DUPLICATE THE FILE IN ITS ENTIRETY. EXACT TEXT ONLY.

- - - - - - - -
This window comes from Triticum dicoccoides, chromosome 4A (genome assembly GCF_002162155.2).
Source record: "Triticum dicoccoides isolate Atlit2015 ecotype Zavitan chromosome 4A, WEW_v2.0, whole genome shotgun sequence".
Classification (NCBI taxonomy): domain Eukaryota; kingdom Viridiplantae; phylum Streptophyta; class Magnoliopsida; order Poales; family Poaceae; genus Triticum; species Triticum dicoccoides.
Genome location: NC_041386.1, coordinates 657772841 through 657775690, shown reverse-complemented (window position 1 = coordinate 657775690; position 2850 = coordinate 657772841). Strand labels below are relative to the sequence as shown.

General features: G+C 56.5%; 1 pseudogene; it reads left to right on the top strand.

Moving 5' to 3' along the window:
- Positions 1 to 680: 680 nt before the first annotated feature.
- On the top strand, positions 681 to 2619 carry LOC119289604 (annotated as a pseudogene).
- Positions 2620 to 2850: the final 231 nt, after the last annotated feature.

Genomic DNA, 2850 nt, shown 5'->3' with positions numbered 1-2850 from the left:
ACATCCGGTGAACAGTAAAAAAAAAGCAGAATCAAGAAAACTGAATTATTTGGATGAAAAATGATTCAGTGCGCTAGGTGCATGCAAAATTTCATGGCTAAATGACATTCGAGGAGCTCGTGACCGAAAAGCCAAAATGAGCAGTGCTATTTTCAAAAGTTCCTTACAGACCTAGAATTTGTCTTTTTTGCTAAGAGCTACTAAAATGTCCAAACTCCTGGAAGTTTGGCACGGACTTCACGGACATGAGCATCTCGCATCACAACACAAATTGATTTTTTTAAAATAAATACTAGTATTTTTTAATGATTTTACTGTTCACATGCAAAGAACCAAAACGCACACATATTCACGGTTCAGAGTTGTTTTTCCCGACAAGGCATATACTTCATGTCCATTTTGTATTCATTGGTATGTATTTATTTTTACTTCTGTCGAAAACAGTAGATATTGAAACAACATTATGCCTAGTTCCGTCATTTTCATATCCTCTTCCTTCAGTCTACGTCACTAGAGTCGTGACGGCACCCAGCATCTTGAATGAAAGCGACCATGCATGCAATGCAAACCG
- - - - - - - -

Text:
This window comes from Triticum dicoccoides, chromosome 4A (genome assembly GCF_002162155.2).
Source record: "Triticum dicoccoides isolate Atlit2015 ecotype Zavitan chromosome 4A, WEW_v2.0, whole genome shotgun sequence".
Classification (NCBI taxonomy): domain Eukaryota; kingdom Viridiplantae; phylum Streptophyta; class Magnoliopsida; order Poales; family Poaceae; genus Triticum; species Triticum dicoccoides.
Genome location: NC_041386.1, coordinates 657772841 through 657775690, shown reverse-complemented (window position 1 = coordinate 657775690; position 2850 = coordinate 657772841). Strand labels below are relative to the sequence as shown.

General features: G+C 56.5%; 1 pseudogene; it reads left to right on the top strand.

Moving 5' to 3' along the window:
- Positions 1 to 680: 680 nt before the first annotated feature.
- On the top strand, positions 681 to 2619 carry LOC119289604 (annotated as a pseudogene).
- Positions 2620 to 2850: the final 231 nt, after the last annotated feature.

Genomic DNA, 2850 nt, shown 5'->3' with positions numbered 1-2850 from the left:
ACATCCGGTGAACAGTAAAAAAAAAGCAGAATCAAGAAAACTGAATTATTTGGATGAAAAATGATTCAGTGCGCTAGGTGCATGCAAAATTTCATGGCTAAATGACATTCGAGGAGCTCGTGACCGAAAAGCCAAAATGAGCAGTGCTATTTTCAAAAGTTCCTTACAGACCTAGAATTTGTCTTTTTTGCTAAGAGCTACTAAAATGTCCAAACTCCTGGAAGTTTGGCACGGACTTCACGGACATGAGCATCTCGCATCACAACACAAATTGATTTTTTTAAAATAAATACTAGTATTTTTTAATGATTTTACTGTTCACATGCAAAGAACCAAAACGCACACATATTCACGGTTCAGAGTTGTTTTTCCCGACAAGGCATATACTTCATGTCCATTTTGTATTCATTGGTATGTATTTATTTTTACTTCTGTCGAAAACAGTAGATATTGAAACAACATTATGCCTAGTTCCGTCATTTTCATATCCTCTTCCTTCAGTCTACGTCACTAGAGTCGTGACGGCACCCAGCATCTTGAATGAAAGCGACCATGCATGCAATGCAAACCG